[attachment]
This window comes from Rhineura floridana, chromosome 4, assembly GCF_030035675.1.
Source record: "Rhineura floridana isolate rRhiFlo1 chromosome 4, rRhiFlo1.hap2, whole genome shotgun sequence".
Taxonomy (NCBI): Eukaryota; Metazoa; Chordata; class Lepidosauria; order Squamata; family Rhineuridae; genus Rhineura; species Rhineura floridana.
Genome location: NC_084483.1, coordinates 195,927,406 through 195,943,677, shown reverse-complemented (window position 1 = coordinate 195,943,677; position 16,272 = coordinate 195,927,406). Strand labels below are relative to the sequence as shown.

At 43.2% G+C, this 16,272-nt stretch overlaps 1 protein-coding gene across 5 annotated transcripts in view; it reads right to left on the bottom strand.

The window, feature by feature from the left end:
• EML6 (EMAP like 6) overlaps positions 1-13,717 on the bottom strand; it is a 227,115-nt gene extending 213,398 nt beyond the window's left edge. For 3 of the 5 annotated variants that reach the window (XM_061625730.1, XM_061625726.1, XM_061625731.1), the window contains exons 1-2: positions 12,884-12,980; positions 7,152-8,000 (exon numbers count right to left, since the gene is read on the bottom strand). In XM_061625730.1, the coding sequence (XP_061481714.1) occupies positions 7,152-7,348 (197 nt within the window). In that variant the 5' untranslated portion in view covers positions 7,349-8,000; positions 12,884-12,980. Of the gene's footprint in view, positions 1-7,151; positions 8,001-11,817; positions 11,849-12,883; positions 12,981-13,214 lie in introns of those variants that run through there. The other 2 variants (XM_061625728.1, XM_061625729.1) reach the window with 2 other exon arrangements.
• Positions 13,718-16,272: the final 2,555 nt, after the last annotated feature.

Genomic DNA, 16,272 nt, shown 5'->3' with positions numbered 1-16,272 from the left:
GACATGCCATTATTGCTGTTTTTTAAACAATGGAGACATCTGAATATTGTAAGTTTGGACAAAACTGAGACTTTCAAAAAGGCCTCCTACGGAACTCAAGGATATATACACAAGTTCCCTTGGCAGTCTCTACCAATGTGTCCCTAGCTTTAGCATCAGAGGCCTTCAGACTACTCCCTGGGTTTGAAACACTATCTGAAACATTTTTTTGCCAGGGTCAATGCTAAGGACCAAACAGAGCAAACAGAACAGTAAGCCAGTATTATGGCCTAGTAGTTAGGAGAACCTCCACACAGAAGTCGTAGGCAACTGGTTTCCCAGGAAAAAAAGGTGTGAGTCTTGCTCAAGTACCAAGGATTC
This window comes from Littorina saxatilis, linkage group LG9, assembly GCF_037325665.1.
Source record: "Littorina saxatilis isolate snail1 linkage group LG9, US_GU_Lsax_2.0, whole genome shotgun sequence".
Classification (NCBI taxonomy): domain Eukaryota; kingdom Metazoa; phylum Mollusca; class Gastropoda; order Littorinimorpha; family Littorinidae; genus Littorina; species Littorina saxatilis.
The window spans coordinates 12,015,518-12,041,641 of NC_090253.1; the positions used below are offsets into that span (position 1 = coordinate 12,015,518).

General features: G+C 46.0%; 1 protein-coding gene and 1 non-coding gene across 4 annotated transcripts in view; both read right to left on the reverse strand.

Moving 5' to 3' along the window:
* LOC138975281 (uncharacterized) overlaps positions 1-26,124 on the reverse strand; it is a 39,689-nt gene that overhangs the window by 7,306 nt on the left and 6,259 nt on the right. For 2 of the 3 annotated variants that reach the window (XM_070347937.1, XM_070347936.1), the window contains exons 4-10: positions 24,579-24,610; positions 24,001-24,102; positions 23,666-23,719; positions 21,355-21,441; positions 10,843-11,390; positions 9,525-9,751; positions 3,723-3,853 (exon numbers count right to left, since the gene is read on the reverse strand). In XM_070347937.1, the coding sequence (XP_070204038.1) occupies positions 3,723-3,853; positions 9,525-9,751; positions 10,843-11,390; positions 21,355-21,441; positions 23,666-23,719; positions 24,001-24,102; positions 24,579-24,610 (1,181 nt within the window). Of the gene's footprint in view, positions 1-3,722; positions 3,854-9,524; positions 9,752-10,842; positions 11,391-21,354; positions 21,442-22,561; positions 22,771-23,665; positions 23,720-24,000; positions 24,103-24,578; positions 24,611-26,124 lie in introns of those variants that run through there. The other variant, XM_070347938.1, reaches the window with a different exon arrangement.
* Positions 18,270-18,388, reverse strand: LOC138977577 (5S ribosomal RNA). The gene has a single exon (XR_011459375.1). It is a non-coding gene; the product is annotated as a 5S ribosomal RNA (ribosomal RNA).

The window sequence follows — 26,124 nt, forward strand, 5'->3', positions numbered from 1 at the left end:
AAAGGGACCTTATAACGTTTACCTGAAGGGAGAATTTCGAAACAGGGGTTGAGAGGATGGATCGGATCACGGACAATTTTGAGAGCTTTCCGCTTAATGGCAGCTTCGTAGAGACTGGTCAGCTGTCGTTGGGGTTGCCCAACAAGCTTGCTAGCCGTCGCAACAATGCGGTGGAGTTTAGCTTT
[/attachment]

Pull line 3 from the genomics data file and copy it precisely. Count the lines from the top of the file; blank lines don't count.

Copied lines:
Taxonomy (NCBI): Eukaryota; Metazoa; Chordata; class Lepidosauria; order Squamata; family Rhineuridae; genus Rhineura; species Rhineura floridana.